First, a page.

In the end, saints will not preserve Ireland from an invasion of the austerity snakes. The Irish people will have to do that. But they sport an impressive track record of overturning imperial designs, and they have long memories: put enough people into the streets of Castlebar (Dublin, Cork, Waterford, Galway, Limerick, etc) and the bastards will back off.

As Adams said in Castlebar, “Stand together, stand united, and there is nothing we cannot achieve.”



Filed under Europe

Syria: A Way Out

Syria: A Way Out?

Dispatches From the Edge

There are two tales about the crisis in Syria.

In one, the vast majority of Syrians have risen up against the brutality of a criminal dictatorship. The government of Bashar al Assad is on the ropes, isolated regionally and internationally, and only holding on because Russia and China vetoed United Nations intervention. U.S. Secretary to State Hillary Clinton describes Assad as “a war criminal,” and President Barak Obama called him a “dead man walking.”

In the other, a sinister alliance of feudal Arab monarchies, the U.S. and its European allies, and al-Qaeda mujahedeen are cynically using the issue of democracy to overthrow a government most Syrians support, turn secular Syria into an Islamic stronghold, and transform Damascus into a loyal ally of Washington and Saudi Arabia against Iran and Lebanon’s Hezbollah.

Like most stories, there is truth and fiction in both versions, but separating myth from reality is desperately important, because Syria sits at the strategic heart of the Middle East. Getting it wrong could topple dominoes from Cairo to Ankara, from Beirut to Teheran.

There is no question but that last March’s demonstrations were a spontaneous reaction to the Syrian government’s arrest and torture of some school children in Deraa. What is more, that the corruption of the Assad family—they dominate the army, the security forces, and much of the telecommunications, banking and construction industry, coupled with the suffocating and brutal security forces, underlies the anger that fuels the uprising.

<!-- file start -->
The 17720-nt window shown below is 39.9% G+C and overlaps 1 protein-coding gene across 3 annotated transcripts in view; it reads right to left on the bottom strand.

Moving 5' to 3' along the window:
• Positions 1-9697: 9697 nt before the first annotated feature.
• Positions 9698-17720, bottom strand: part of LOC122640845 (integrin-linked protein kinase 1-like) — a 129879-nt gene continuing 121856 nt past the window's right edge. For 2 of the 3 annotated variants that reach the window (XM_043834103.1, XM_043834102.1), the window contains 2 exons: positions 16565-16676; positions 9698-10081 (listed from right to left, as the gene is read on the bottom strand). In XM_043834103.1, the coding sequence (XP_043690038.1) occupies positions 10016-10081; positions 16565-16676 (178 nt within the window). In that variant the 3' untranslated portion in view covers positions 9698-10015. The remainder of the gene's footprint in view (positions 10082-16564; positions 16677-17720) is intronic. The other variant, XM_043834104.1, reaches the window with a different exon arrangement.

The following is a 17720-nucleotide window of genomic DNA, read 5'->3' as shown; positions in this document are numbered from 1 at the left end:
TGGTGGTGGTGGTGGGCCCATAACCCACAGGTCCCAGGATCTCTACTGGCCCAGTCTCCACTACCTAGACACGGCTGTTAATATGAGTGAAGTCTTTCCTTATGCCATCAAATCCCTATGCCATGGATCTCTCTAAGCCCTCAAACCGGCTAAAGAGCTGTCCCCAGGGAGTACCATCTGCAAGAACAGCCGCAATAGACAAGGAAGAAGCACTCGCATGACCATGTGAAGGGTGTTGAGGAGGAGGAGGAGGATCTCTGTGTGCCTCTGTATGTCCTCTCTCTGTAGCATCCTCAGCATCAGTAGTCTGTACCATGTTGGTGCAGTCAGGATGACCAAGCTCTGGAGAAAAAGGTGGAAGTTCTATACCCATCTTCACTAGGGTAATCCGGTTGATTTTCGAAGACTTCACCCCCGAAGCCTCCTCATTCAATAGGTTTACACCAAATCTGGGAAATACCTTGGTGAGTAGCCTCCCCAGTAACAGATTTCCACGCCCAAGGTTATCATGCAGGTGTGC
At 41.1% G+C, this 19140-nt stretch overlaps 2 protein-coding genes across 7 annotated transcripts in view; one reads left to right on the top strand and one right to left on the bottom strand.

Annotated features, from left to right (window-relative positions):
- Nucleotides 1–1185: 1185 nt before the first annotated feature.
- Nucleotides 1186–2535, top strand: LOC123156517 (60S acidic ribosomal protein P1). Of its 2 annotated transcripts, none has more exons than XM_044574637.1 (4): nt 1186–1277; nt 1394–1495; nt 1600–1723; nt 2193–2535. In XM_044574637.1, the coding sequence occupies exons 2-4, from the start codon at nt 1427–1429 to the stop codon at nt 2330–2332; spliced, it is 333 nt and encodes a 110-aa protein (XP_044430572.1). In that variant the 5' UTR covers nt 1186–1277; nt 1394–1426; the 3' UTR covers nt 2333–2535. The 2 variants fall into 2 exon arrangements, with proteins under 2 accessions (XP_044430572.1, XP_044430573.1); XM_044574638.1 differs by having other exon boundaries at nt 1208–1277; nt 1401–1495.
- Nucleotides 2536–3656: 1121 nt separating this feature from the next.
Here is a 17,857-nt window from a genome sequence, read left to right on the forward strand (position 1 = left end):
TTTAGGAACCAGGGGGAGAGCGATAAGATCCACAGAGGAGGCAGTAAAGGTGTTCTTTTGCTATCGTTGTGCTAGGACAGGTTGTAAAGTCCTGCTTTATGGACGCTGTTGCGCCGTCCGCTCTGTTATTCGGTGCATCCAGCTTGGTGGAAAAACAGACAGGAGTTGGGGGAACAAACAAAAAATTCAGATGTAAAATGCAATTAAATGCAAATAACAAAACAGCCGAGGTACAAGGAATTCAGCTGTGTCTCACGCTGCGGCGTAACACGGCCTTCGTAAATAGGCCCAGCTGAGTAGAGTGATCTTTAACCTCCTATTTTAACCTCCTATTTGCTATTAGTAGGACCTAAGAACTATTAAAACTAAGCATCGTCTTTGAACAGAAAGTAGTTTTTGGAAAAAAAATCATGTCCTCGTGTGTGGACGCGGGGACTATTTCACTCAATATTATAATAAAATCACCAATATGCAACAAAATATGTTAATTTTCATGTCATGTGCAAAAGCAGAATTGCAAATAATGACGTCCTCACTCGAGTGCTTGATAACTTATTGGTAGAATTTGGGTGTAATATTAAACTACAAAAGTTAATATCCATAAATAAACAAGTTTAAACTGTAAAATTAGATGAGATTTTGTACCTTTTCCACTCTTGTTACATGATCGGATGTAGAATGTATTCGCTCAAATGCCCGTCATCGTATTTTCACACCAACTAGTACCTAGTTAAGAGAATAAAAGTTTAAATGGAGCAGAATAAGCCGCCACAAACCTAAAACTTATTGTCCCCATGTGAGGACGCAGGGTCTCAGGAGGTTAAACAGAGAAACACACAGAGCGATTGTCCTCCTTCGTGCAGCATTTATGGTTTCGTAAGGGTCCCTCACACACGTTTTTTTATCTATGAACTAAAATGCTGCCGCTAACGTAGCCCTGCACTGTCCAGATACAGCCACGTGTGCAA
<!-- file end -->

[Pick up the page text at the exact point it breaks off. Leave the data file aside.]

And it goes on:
But is also true that outside players—specifically the monarchies of the Gulf Cooperation Council (GCC), the U.S., as well as Sunni extremist organizations—all have irons in the fire. Indeed, there is the profound irony that, while the GCC condemns Syria for oppressing its citizens, Saudi Arabia and Bahrain are crushing homegrown democratic movements in their own countries. Or that Washington should be on the same page as Ayman al-Zawahiri, the current leader of al-Qaeda.

And while there is no denying the brutality of the Assad regime, or that some 7,500 to 8,000 Syrians have died over the past year, Israel’s 2008-09 invasion of Gaza—Operation Cast Lead—killed a greater percentage of Palestinians per capita. When countries in the region tried to stop the Gaza War, it was the U.S. who blocked any UN action. In the Middle East, double standards and hypocrisy are par for the course.

The Syrian crisis is not a simple “good guys vs. bad guys,” democrats vs. a dictator, with the overwhelming majority confronting an entrenched, thuggish elite.

First, while the current uprising represents a substantial number of Syrians, the Assad regime has domestic support. As Jonathan Steele of the Guardian (UK) points out, a recent You Gov Siraj poll on Syria commissioned by The Doha Debates and funded by Qatar found that, while a majority of non-Syrian Arabs wanted Assad to resign, 55 percent of Syrians wanted him to remain.

The poll was hardly a ringing endorsement of Assad—half of that 55 percent wanted free elections—but it reflects the fact that most Syrians fear a civil war. That is hardly a surprise. The U.S. invasion and subsequent civil war in Iraq flooded Syria with millions of refugees and terrible tales of murder, torture, and sectarian bloodshed. And Syrians had a front row seat for Lebanon’s 15-year civil war.

A Syrian dissident, Salim Kheirbek, told the New Yorker “No more than thirty percent of the people are involved in the resistance. The other 70 percent, if not actually with the regime, are silent, because it is not convincing to them, and especially after what happened in Iraq and Libya. These people want reforms, but not at any price.”

While the recent referendum on reforming the Syrian constitution was widely dismissed by the U.S., Europe and the GCC, it appears that close to 60 percent of the voters turned out to overwhelmingly endorse the proposals.